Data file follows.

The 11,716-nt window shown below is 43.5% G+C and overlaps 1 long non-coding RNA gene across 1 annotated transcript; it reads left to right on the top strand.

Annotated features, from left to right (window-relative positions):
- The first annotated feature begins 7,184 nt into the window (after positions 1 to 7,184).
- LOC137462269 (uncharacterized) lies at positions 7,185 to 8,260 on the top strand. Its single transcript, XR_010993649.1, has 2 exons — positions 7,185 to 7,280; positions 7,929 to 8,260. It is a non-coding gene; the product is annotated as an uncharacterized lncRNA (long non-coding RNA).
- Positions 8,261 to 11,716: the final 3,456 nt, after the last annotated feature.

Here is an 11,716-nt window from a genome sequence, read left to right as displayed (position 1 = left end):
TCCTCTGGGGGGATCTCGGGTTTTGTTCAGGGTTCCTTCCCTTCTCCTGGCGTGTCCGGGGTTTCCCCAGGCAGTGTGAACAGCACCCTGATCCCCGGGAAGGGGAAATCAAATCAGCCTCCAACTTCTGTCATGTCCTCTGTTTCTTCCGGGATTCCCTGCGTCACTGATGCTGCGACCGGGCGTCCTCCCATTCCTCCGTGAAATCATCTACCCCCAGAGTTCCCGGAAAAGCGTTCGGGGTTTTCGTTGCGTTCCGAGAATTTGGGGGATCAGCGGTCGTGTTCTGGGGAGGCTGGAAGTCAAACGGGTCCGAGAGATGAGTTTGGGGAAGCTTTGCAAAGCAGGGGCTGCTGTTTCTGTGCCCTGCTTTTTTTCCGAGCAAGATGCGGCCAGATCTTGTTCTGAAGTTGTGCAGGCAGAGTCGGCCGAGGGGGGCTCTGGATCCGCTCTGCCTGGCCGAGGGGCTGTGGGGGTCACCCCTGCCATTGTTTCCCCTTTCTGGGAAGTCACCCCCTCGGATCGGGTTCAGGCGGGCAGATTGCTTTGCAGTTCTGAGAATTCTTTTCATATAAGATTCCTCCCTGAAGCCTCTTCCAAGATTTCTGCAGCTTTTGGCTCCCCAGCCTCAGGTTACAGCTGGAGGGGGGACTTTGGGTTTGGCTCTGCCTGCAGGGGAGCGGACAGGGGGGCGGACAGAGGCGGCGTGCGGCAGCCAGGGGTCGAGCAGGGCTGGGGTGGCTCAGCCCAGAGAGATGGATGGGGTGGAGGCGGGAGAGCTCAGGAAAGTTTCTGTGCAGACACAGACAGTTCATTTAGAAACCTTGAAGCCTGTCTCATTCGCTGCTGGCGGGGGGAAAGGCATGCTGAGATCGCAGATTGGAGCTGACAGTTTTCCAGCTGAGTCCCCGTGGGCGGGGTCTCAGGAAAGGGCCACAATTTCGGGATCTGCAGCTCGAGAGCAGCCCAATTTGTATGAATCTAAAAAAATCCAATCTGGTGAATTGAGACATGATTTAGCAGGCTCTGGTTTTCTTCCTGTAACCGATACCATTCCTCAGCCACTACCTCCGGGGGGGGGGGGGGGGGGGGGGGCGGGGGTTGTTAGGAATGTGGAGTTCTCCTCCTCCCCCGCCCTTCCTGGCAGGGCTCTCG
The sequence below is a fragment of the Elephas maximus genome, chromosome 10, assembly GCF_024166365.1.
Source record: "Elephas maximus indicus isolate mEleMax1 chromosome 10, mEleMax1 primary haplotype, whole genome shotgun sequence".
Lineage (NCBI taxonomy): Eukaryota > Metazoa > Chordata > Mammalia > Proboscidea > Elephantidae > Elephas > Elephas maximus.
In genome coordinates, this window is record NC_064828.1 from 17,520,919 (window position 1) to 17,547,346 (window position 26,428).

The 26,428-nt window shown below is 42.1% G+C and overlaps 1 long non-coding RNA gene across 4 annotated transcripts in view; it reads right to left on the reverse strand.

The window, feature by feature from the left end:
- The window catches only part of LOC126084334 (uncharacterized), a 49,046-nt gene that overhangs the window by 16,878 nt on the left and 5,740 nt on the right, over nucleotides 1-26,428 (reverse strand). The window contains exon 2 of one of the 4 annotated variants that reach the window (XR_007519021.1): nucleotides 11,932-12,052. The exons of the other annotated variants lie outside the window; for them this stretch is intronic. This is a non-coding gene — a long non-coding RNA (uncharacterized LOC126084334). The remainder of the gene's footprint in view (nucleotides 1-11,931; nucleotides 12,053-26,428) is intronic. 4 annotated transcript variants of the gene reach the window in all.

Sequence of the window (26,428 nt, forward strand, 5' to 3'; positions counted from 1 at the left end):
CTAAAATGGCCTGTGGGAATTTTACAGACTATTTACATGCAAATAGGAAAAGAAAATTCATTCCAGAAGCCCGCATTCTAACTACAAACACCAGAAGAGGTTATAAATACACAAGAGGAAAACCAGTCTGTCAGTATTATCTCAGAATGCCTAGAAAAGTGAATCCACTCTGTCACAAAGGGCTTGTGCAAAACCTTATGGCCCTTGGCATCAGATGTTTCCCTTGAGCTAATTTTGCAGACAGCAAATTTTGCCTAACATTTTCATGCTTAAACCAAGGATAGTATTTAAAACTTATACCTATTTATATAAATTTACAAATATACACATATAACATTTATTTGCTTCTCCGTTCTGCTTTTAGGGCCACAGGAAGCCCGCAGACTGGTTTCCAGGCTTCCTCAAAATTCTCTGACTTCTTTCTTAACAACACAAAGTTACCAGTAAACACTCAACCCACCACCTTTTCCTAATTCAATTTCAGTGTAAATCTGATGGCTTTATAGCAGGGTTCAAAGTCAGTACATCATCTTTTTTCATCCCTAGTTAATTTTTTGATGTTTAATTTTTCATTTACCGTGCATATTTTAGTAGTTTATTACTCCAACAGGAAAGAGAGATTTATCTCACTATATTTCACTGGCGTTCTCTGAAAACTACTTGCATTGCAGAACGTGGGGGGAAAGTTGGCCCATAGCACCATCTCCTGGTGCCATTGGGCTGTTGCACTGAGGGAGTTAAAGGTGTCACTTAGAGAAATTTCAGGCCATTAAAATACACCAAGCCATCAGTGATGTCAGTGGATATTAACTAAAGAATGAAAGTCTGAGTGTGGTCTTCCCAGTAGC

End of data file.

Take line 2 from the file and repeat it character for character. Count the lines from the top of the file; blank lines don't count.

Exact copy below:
Annotated features, from left to right (window-relative positions):